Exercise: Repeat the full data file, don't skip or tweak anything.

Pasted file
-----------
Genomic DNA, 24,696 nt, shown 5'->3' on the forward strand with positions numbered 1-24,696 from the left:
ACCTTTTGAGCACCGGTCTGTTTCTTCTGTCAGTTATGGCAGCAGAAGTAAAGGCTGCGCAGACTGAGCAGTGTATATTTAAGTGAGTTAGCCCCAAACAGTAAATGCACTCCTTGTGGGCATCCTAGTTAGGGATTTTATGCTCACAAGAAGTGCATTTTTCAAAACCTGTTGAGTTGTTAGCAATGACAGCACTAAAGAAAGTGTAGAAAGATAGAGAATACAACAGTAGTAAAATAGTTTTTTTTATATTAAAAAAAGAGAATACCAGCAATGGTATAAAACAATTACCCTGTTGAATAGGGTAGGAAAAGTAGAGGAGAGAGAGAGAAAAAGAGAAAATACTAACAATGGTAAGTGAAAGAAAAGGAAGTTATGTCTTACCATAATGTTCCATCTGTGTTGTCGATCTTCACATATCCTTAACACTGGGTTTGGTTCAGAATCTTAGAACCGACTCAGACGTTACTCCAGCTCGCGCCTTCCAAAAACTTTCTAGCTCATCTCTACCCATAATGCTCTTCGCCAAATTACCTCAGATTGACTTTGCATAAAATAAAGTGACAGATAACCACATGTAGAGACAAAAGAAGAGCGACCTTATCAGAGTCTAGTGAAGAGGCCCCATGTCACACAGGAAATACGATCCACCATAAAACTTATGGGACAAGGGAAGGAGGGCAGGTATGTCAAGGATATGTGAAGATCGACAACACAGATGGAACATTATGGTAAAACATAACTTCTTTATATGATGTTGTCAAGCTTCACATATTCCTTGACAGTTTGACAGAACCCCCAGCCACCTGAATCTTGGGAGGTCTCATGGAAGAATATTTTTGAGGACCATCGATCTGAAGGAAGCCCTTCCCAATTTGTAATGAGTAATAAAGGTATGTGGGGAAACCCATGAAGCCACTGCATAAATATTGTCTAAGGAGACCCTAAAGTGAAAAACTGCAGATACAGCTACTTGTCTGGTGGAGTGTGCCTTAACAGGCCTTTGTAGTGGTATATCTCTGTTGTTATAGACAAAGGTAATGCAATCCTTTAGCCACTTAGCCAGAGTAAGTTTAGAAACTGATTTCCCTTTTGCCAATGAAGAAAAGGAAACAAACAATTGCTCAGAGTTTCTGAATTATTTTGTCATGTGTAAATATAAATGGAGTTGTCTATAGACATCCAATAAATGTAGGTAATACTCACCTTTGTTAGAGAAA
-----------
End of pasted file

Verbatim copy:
Genomic DNA, 24,696 nt, shown 5'->3' on the forward strand with positions numbered 1-24,696 from the left:
ACCTTTTGAGCACCGGTCTGTTTCTTCTGTCAGTTATGGCAGCAGAAGTAAAGGCTGCGCAGACTGAGCAGTGTATATTTAAGTGAGTTAGCCCCAAACAGTAAATGCACTCCTTGTGGGCATCCTAGTTAGGGATTTTATGCTCACAAGAAGTGCATTTTTCAAAACCTGTTGAGTTGTTAGCAATGACAGCACTAAAGAAAGTGTAGAAAGATAGAGAATACAACAGTAGTAAAATAGTTTTTTTTATATTAAAAAAAGAGAATACCAGCAATGGTATAAAACAATTACCCTGTTGAATAGGGTAGGAAAAGTAGAGGAGAGAGAGAGAAAAAGAGAAAATACTAACAATGGTAAGTGAAAGAAAAGGAAGTTATGTCTTACCATAATGTTCCATCTGTGTTGTCGATCTTCACATATCCTTAACACTGGGTTTGGTTCAGAATCTTAGAACCGACTCAGACGTTACTCCAGCTCGCGCCTTCCAAAAACTTTCTAGCTCATCTCTACCCATAATGCTCTTCGCCAAATTACCTCAGATTGACTTTGCATAAAATAAAGTGACAGATAACCACATGTAGAGACAAAAGAAGAGCGACCTTATCAGAGTCTAGTGAAGAGGCCCCATGTCACACAGGAAATACGATCCACCATAAAACTTATGGGACAAGGGAAGGAGGGCAGGTATGTCAAGGATATGTGAAGATCGACAACACAGATGGAACATTATGGTAAAACATAACTTCTTTATATGATGTTGTCAAGCTTCACATATTCCTTGACAGTTTGACAGAACCCCCAGCCACCTGAATCTTGGGAGGTCTCATGGAAGAATATTTTTGAGGACCATCGATCTGAAGGAAGCCCTTCCCAATTTGTAATGAGTAATAAAGGTATGTGGGGAAACCCATGAAGCCACTGCATAAATATTGTCTAAGGAGACCCTAAAGTGAAAAACTGCAGATACAGCTACTTGTCTGGTGGAGTGTGCCTTAACAGGCCTTTGTAGTGGTATATCTCTGTTGTTATAGACAAAGGTAATGCAATCCTTTAGCCACTTAGCCAGAGTAAGTTTAGAAACTGATTTCCCTTTTGCCAATGAAGAAAAGGAAACAAACAATTGCTCAGAGTTTCTGAATTATTTTGTCATGTGTAAATATAAATGGAGTTGTCTATAGACATCCAATAAATGTAGGTAATACTCACCTTTGTTAGAGAAA